Deer at Dalma sanctuary
The deer enclosure at Dalma Wildlife Sanctuary’s Makulakocha, around 20km from Jamshedpur, has been keeping the stork busy.
The enclosure’s population of 40 cheetals, sambars and barking deer has gone up by four recently, bringing joy to the foresters. At least four more cheetal mothers were expecting, they claimed.
The sanctuary’s elephant population had also received a boost in May with three calves, which were spotted by villagers of Suklara, Kudlum and Deko, being born. Some other elephants are reportedly pregnant, said a forester.
Apart from this, the forest officials have also decided to release one barking deer, which they rescued from near a canal at Kanderbera village recently, into the sanctuary soon, thus bolstering the animal count there.
“We have decided to release the deer in the enclosure as we have no other option. The formalities regarding the same will be completed soon,” said Mangal Kacchap, range officer of the 192sqkm sanctuary. The one-month-old deer has been presently kept at the Dalma range officer’s residence at Mango.
Kacchap added that they were keeping a close watch on the diet of all the deer and sambars.
The range officer said that the animals in the deer enclosure were surviving on gourds and cucumbers, which were being grown in plenty, in and around Makulakocha.
“We started plantation of gourds and cucumbers on a plot just beside the enclosure. We are feeding the deer and four rescued elephants on the vegetables, since we have lots to spare,” he said.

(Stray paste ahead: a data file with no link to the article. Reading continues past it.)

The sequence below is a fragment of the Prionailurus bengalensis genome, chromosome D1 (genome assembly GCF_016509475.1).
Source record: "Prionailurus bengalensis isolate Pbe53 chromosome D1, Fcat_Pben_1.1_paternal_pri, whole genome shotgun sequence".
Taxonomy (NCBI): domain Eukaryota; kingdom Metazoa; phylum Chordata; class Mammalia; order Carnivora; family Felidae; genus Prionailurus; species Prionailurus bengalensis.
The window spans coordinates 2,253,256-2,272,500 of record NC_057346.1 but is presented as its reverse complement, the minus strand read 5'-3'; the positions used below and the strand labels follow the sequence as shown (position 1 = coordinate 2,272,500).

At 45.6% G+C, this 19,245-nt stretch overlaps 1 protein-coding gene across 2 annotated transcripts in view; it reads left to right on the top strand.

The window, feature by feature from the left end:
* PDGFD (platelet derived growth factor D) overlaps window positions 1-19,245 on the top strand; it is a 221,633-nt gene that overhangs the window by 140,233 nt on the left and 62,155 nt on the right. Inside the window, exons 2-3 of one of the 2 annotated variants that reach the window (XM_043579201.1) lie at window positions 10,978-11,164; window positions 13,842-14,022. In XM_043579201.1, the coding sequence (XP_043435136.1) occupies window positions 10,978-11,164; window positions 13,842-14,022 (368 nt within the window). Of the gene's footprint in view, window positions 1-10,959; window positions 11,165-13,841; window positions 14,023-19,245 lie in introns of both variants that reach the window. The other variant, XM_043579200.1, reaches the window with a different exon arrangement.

In fact, the production of gourds and cucumbers has been so high this year that the Dalma officials have also been distributing them among tourists, villagers and its staff.
Meanwhile, the Ranchi wildlife division has also mooted plans to extend the area of the Dalma reserve by 10 hectares due to dwindling levels of grass and leaves.
According to Kacchap, although the animals feast on a daily supply of chokar and khalli, they do need natural food supplements for survival.
Grass takes times to grow. The deer have consumed almost everything that the sanctuary had to offer, turning the place barren and forcing the foresters to feed them with a diet of gourds and cucumbers.
However, the arrangement is only stopgap and foresters warned that it would last only till the supply of gourds and cucumbers were exhausted.
“As of now, as we see it, expansion of the forest reserve is the only way out. But, if we do mange to expand, then the additional 10-12 hectares that we would take in should be sufficient to take care of the food scarcity,” Kacchap said.